Books Set in Italy
Last month I started my online book club and asked for your recommendations for books set in Italy. I want to get your input on your favorite reads set in places we are visiting. I am mostly looking for fiction or creative nonfiction. While I love travelogues, I don’t need guidebooks. I want to be entertained while getting a broader picture of the place we staying.
Reading these books set in Italy while in Italy both enriched my time there and made the stories more meaningful.
There are a ton of books set in Italy, of course. Some of your suggestions for fiction set in Italy (The Da Vinci Code; Eat, Pray, Love, Under the Tuscan Sun) I have already read. And there is only so much time – four weeks!
I bought this book on the recommendation of my friend, Mariann. In addition to having articles, interviews, recipes, and quotes from writers, visitors, residents, and experts on the region…recommendations for books, restaurants, wineries, and other suggestions were listed. This is where I got the idea to visit Fiesole and read Birth of Venus. The book recommends novels set in Tuscany, novels set in Florence, and other books based in Italy.
This may be one of my favorite travel books. I stuck to the sections on Florence and Siena since those are the places we stayed, but would dive back in if we went other places in Tuscany and Umbria. There are similar books for Paris and Istanbul and I’ll definitely be getting it when we get to one of those places.
Buy Tuscany and Umbria on Amazon here.
This is such a classic, I felt I had to reread it. And I am glad I did. Of the books I read, the ones set in Florence, Italy were my favorite, because we spent most of our time there. Seeing Florence through early 20th century British eyes while in Florence, was a great perspective. And it was a pretty cute tale.
Buy A Room with a View on Amazon here (it’s free on Kindle!)
I haven’t read any other books by Scottish thriller writer, Sarah Dunant, and might not be drawn to this normally, but when in Florence…. I am glad I gave it a chance because I really enjoyed it. It’s not a thriller, but Italian historical fiction.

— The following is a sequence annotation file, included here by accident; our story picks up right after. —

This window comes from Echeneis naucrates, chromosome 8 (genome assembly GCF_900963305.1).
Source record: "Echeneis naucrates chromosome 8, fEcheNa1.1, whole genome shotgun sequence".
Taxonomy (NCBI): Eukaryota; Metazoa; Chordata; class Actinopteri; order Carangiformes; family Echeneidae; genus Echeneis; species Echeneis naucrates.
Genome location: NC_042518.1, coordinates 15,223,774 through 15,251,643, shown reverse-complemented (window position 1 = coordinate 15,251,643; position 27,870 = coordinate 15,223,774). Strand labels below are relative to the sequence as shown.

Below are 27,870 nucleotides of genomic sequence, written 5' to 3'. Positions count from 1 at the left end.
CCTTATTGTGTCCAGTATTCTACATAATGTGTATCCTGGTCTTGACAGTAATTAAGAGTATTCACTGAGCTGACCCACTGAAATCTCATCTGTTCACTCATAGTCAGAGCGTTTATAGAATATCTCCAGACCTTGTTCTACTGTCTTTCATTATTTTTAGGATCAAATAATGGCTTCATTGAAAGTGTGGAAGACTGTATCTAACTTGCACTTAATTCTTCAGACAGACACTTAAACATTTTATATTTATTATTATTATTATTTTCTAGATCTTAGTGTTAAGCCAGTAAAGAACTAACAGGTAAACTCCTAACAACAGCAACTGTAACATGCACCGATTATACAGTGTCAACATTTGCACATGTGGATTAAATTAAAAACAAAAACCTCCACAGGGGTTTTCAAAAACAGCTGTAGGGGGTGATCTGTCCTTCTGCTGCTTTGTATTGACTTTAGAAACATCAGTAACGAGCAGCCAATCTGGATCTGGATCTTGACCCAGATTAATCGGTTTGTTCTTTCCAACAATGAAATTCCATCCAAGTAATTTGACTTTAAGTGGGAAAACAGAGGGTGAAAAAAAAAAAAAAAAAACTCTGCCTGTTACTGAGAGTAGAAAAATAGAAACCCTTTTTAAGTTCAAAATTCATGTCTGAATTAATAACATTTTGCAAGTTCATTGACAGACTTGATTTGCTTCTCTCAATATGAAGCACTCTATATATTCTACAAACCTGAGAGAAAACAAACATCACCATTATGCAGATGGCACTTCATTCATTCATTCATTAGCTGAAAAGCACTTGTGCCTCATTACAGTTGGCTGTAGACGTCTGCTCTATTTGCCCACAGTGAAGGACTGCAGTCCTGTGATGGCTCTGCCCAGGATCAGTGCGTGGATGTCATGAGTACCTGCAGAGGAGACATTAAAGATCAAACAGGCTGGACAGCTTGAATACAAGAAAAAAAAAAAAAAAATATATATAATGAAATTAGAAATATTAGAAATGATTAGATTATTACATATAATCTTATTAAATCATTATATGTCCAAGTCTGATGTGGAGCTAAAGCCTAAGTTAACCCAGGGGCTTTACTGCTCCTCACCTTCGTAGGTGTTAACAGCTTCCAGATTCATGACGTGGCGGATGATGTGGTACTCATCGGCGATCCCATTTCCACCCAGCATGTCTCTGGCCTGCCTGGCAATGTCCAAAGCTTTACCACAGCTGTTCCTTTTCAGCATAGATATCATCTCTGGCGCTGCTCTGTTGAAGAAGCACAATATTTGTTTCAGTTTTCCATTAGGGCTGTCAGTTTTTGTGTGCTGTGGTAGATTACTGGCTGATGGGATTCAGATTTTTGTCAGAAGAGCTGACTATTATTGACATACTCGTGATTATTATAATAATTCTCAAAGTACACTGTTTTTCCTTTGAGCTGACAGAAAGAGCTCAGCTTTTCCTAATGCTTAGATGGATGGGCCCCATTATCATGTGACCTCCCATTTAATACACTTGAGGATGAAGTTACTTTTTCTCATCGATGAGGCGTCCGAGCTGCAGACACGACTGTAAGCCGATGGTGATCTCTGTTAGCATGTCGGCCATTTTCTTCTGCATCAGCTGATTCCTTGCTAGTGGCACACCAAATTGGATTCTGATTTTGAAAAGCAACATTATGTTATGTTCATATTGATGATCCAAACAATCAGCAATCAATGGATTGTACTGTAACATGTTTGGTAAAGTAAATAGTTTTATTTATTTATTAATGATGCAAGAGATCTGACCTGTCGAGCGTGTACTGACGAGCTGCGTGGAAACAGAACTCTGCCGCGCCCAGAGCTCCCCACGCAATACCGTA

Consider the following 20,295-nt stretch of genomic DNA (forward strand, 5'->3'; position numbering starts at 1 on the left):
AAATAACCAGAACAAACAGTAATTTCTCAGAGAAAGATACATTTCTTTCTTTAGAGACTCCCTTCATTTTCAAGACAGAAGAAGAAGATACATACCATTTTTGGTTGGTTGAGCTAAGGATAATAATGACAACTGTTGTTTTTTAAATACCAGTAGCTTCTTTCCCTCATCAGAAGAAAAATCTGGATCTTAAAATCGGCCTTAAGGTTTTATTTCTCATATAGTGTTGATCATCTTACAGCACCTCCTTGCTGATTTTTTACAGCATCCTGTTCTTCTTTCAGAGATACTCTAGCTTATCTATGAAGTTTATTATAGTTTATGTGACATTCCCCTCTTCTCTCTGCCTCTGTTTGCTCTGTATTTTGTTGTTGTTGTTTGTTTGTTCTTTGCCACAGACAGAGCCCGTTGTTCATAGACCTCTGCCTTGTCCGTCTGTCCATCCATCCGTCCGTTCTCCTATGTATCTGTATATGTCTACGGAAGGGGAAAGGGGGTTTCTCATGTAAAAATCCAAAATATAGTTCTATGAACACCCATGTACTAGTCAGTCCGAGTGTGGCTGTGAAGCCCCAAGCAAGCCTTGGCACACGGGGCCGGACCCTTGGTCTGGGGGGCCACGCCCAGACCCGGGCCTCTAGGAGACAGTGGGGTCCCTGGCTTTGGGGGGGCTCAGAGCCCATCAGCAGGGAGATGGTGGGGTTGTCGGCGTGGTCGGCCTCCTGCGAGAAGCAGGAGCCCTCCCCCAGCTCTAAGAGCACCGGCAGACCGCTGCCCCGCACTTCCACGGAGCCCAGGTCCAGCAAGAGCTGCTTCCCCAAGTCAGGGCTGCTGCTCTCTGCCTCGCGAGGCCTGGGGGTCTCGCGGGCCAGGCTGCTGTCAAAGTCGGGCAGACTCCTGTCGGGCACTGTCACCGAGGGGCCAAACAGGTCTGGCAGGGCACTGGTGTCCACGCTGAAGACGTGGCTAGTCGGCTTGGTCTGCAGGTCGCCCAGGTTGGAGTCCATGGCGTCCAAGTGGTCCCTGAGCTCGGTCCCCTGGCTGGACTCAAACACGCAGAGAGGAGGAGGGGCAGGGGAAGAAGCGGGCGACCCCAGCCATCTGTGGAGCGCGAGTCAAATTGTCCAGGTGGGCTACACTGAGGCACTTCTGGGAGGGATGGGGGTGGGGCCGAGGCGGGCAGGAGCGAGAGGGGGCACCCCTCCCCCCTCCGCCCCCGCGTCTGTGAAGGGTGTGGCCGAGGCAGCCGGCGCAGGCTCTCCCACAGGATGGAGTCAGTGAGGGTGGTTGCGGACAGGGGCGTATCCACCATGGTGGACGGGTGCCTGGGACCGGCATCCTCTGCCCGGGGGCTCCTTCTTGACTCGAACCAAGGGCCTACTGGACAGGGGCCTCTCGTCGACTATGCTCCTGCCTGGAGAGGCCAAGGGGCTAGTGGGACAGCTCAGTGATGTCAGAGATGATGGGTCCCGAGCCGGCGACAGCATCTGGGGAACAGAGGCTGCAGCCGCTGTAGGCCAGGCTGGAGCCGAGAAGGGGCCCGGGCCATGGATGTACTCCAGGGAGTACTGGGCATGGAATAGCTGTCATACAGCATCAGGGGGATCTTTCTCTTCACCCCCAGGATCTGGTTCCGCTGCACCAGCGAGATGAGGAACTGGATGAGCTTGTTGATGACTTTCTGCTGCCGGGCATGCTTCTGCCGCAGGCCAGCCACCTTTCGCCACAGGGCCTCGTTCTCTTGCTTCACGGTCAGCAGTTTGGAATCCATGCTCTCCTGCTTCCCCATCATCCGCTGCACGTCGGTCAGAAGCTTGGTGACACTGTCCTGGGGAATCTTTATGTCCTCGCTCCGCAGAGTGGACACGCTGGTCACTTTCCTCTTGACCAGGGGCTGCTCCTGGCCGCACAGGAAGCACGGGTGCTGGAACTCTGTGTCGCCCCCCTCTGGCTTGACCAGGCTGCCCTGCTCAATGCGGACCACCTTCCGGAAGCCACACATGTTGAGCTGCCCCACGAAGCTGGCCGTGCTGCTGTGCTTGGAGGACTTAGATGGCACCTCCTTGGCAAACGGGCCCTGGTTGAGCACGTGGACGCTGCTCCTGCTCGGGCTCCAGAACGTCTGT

It’s the 15th century and Alessandra Cecchi is almost 15-years-old. She grew up in the Renaissance, appreciating luxury, art, and poetry – all the things Florence is so famous for. Her father brings a painter to live with them and paint a fresco on their family chapel. Of course, Alessandra falls for him before being whisked into an arranged marriage with an older man.
The story is entertaining as is getting a picture of Florence at the time the Renaissance was coming up against religious zeal. It was an interesting look into the everyday life of a wealthy family during changing times.
Buy The Birth of Venus on Amazon here.
This is a comedy that takes place in the 1970s in a villa on Lake Nemi. I did not find it as darkly comedic as the reviewers on Amazon, but it was entertaining.
“The Takeover is a suspenseful, acidic comedy about the clash between the conventions of old wealth and the inevitable tide of modernity. It is a testament to the mind and work of ‘The most sharply original fictional imagination of our time.’” So says the Sunday Times.
I don’t know if it was the way it was written or that I didn’t know what time period it was taking place in until I went back to the copyright, but this book was a little confusing for me at first. Read the book flap before the story.
Buy The Takeover on Amazon here.
While the story is not Pulitzer material, it was fun to read a book set in Florence. It’s book four in the Robert Langdon series—you remember The Da Vinci Code. This time Robert Langdon ends up in Florence, though he doesn’t remember why. He has to follow clues left by a mad villain in time to save the world.
Henry and I both read it. We rarely read the same book, so it was nice to have someone to talk to about the story, the places in the book, and what we thought about it. Henry and I agreed that learning about Dante and Florence history was a highlight. We even took an Inferno Tour at the Palazzo Vecchio, which was super interesting because we got to go into the roof, through secret passageways, and visit other places not open to the general public. Henry is working on a video of Inferno locations in Florence, so keep an eye on our YouTube channel for that. Apparently, there is a movie with Tom Hanks, too, but I think the storyline is different than the book. Or the ending is different, anyway.
We are now in Croatia and I’d love to hear your recommendations for novels or essays set in Croatia in the comments. I’ve read Girl at War and The Tiger’s Wife with my IRL book club and LOVED them both, but don’t want anything too war-torn or distressing, if possible.
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